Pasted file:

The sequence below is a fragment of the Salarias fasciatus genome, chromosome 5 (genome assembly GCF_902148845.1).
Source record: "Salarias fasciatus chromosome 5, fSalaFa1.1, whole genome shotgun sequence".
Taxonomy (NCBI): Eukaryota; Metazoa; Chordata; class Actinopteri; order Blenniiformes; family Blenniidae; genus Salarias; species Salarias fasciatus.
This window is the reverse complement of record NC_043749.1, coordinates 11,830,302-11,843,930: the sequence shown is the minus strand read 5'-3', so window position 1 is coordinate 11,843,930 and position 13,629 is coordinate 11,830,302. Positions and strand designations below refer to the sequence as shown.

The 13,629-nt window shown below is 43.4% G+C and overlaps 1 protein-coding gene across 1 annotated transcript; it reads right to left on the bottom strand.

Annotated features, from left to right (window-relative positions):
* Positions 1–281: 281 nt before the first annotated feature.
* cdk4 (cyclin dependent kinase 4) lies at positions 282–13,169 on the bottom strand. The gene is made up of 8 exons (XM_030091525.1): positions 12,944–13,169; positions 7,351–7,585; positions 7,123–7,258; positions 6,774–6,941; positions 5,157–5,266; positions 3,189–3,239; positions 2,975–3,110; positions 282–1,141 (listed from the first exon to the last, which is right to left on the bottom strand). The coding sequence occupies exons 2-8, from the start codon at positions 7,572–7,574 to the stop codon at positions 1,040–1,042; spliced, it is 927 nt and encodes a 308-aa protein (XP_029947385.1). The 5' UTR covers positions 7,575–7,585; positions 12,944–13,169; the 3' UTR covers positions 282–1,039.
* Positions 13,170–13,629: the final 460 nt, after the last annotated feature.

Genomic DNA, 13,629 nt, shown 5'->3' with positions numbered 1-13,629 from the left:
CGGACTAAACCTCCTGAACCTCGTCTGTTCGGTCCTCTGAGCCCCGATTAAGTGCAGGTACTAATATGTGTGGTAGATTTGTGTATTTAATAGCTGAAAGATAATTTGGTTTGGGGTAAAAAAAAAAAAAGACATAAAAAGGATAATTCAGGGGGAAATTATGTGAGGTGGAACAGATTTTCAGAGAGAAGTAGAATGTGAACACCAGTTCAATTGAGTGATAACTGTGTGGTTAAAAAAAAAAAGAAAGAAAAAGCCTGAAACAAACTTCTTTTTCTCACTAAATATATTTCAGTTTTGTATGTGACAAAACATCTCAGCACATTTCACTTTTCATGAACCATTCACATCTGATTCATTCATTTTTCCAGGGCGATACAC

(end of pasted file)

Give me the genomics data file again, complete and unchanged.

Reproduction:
The sequence below is a fragment of the Salarias fasciatus genome, chromosome 5 (genome assembly GCF_902148845.1).
Source record: "Salarias fasciatus chromosome 5, fSalaFa1.1, whole genome shotgun sequence".
Taxonomy (NCBI): Eukaryota; Metazoa; Chordata; class Actinopteri; order Blenniiformes; family Blenniidae; genus Salarias; species Salarias fasciatus.
This window is the reverse complement of record NC_043749.1, coordinates 11,830,302-11,843,930: the sequence shown is the minus strand read 5'-3', so window position 1 is coordinate 11,843,930 and position 13,629 is coordinate 11,830,302. Positions and strand designations below refer to the sequence as shown.

The 13,629-nt window shown below is 43.4% G+C and overlaps 1 protein-coding gene across 1 annotated transcript; it reads right to left on the bottom strand.

Annotated features, from left to right (window-relative positions):
* Positions 1–281: 281 nt before the first annotated feature.
* cdk4 (cyclin dependent kinase 4) lies at positions 282–13,169 on the bottom strand. The gene is made up of 8 exons (XM_030091525.1): positions 12,944–13,169; positions 7,351–7,585; positions 7,123–7,258; positions 6,774–6,941; positions 5,157–5,266; positions 3,189–3,239; positions 2,975–3,110; positions 282–1,141 (listed from the first exon to the last, which is right to left on the bottom strand). The coding sequence occupies exons 2-8, from the start codon at positions 7,572–7,574 to the stop codon at positions 1,040–1,042; spliced, it is 927 nt and encodes a 308-aa protein (XP_029947385.1). The 5' UTR covers positions 7,575–7,585; positions 12,944–13,169; the 3' UTR covers positions 282–1,039.
* Positions 13,170–13,629: the final 460 nt, after the last annotated feature.

Genomic DNA, 13,629 nt, shown 5'->3' with positions numbered 1-13,629 from the left:
CGGACTAAACCTCCTGAACCTCGTCTGTTCGGTCCTCTGAGCCCCGATTAAGTGCAGGTACTAATATGTGTGGTAGATTTGTGTATTTAATAGCTGAAAGATAATTTGGTTTGGGGTAAAAAAAAAAAAAGACATAAAAAGGATAATTCAGGGGGAAATTATGTGAGGTGGAACAGATTTTCAGAGAGAAGTAGAATGTGAACACCAGTTCAATTGAGTGATAACTGTGTGGTTAAAAAAAAAAAGAAAGAAAAAGCCTGAAACAAACTTCTTTTTCTCACTAAATATATTTCAGTTTTGTATGTGACAAAACATCTCAGCACATTTCACTTTTCATGAACCATTCACATCTGATTCATTCATTTTTCCAGGGCGATACAC